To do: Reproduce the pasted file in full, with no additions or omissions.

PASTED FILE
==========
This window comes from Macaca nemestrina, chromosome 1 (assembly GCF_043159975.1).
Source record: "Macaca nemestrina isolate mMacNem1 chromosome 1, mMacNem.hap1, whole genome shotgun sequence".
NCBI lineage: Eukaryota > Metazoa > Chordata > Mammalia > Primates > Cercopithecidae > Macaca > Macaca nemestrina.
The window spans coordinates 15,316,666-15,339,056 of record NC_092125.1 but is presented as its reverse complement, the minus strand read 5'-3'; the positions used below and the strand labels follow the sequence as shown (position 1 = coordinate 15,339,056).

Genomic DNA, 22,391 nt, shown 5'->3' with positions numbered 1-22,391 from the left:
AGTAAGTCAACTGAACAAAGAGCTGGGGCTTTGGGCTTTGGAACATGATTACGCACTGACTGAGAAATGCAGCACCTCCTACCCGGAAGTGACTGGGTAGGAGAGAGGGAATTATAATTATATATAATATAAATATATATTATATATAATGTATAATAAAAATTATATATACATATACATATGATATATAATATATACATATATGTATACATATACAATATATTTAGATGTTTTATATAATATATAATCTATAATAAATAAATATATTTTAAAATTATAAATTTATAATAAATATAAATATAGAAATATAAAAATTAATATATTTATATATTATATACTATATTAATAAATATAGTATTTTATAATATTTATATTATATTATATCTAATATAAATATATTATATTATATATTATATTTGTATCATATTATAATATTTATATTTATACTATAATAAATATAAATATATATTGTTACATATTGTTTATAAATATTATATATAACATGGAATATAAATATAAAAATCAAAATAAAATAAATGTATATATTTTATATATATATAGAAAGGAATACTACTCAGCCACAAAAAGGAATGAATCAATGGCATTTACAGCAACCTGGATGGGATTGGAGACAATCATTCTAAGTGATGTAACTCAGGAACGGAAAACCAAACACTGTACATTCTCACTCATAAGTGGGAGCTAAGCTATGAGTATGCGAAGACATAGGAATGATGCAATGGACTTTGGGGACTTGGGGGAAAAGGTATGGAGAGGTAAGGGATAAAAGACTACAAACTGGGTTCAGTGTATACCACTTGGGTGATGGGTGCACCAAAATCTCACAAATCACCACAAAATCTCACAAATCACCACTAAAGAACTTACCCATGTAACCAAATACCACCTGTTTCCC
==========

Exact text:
This window comes from Macaca nemestrina, chromosome 1 (assembly GCF_043159975.1).
Source record: "Macaca nemestrina isolate mMacNem1 chromosome 1, mMacNem.hap1, whole genome shotgun sequence".
NCBI lineage: Eukaryota > Metazoa > Chordata > Mammalia > Primates > Cercopithecidae > Macaca > Macaca nemestrina.
The window spans coordinates 15,316,666-15,339,056 of record NC_092125.1 but is presented as its reverse complement, the minus strand read 5'-3'; the positions used below and the strand labels follow the sequence as shown (position 1 = coordinate 15,339,056).

Genomic DNA, 22,391 nt, shown 5'->3' with positions numbered 1-22,391 from the left:
AGTAAGTCAACTGAACAAAGAGCTGGGGCTTTGGGCTTTGGAACATGATTACGCACTGACTGAGAAATGCAGCACCTCCTACCCGGAAGTGACTGGGTAGGAGAGAGGGAATTATAATTATATATAATATAAATATATATTATATATAATGTATAATAAAAATTATATATACATATACATATGATATATAATATATACATATATGTATACATATACAATATATTTAGATGTTTTATATAATATATAATCTATAATAAATAAATATATTTTAAAATTATAAATTTATAATAAATATAAATATAGAAATATAAAAATTAATATATTTATATATTATATACTATATTAATAAATATAGTATTTTATAATATTTATATTATATTATATCTAATATAAATATATTATATTATATATTATATTTGTATCATATTATAATATTTATATTTATACTATAATAAATATAAATATATATTGTTACATATTGTTTATAAATATTATATATAACATGGAATATAAATATAAAAATCAAAATAAAATAAATGTATATATTTTATATATATATAGAAAGGAATACTACTCAGCCACAAAAAGGAATGAATCAATGGCATTTACAGCAACCTGGATGGGATTGGAGACAATCATTCTAAGTGATGTAACTCAGGAACGGAAAACCAAACACTGTACATTCTCACTCATAAGTGGGAGCTAAGCTATGAGTATGCGAAGACATAGGAATGATGCAATGGACTTTGGGGACTTGGGGGAAAAGGTATGGAGAGGTAAGGGATAAAAGACTACAAACTGGGTTCAGTGTATACCACTTGGGTGATGGGTGCACCAAAATCTCACAAATCACCACAAAATCTCACAAATCACCACTAAAGAACTTACCCATGTAACCAAATACCACCTGTTTCCC